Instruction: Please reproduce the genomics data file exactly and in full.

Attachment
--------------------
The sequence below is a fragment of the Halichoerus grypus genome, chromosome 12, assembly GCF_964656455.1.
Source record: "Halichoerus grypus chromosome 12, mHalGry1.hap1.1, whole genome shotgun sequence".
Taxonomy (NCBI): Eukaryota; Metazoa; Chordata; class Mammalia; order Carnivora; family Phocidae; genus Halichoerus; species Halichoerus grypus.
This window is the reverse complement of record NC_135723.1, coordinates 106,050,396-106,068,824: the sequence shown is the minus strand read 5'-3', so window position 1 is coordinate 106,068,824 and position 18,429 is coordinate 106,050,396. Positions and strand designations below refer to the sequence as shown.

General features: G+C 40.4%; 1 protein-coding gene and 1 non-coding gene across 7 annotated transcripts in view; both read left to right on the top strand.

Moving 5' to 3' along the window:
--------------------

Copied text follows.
The sequence below is a fragment of the Halichoerus grypus genome, chromosome 12, assembly GCF_964656455.1.
Source record: "Halichoerus grypus chromosome 12, mHalGry1.hap1.1, whole genome shotgun sequence".
Taxonomy (NCBI): Eukaryota; Metazoa; Chordata; class Mammalia; order Carnivora; family Phocidae; genus Halichoerus; species Halichoerus grypus.
This window is the reverse complement of record NC_135723.1, coordinates 106,050,396-106,068,824: the sequence shown is the minus strand read 5'-3', so window position 1 is coordinate 106,068,824 and position 18,429 is coordinate 106,050,396. Positions and strand designations below refer to the sequence as shown.

General features: G+C 40.4%; 1 protein-coding gene and 1 non-coding gene across 7 annotated transcripts in view; both read left to right on the top strand.

Moving 5' to 3' along the window: